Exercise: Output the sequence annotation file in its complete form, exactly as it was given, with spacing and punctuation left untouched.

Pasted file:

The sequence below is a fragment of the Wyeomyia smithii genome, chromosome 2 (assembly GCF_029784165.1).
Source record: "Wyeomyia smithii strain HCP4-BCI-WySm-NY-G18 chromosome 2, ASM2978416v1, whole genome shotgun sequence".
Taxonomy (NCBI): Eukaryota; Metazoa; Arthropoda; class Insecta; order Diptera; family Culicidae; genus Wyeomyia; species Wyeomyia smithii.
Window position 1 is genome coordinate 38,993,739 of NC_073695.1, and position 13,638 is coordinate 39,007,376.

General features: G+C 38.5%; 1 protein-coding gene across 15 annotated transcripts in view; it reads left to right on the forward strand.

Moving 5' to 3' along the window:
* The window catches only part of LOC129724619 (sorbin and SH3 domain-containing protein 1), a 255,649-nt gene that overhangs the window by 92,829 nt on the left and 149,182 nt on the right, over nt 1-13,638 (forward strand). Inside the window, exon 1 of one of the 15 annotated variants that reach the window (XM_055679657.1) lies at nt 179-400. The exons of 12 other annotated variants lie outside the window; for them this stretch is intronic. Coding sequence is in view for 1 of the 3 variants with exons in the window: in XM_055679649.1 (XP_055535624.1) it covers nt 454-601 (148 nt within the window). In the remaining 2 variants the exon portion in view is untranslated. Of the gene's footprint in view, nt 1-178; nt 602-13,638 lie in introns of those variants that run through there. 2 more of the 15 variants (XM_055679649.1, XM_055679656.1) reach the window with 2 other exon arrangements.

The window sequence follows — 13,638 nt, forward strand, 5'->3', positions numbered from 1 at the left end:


The sequence below is a fragment of the Wyeomyia smithii genome, chromosome 2 (assembly GCF_029784165.1).
Source record: "Wyeomyia smithii strain HCP4-BCI-WySm-NY-G18 chromosome 2, ASM2978416v1, whole genome shotgun sequence".
Taxonomy (NCBI): Eukaryota; Metazoa; Arthropoda; class Insecta; order Diptera; family Culicidae; genus Wyeomyia; species Wyeomyia smithii.
Window position 1 is genome coordinate 38,993,739 of NC_073695.1, and position 13,638 is coordinate 39,007,376.

General features: G+C 38.5%; 1 protein-coding gene across 15 annotated transcripts in view; it reads left to right on the forward strand.

Moving 5' to 3' along the window:
* The window catches only part of LOC129724619 (sorbin and SH3 domain-containing protein 1), a 255,649-nt gene that overhangs the window by 92,829 nt on the left and 149,182 nt on the right, over nt 1-13,638 (forward strand). Inside the window, exon 1 of one of the 15 annotated variants that reach the window (XM_055679657.1) lies at nt 179-400. The exons of 12 other annotated variants lie outside the window; for them this stretch is intronic. Coding sequence is in view for 1 of the 3 variants with exons in the window: in XM_055679649.1 (XP_055535624.1) it covers nt 454-601 (148 nt within the window). In the remaining 2 variants the exon portion in view is untranslated. Of the gene's footprint in view, nt 1-178; nt 602-13,638 lie in introns of those variants that run through there. 2 more of the 15 variants (XM_055679649.1, XM_055679656.1) reach the window with 2 other exon arrangements.

The window sequence follows — 13,638 nt, forward strand, 5'->3', positions numbered from 1 at the left end: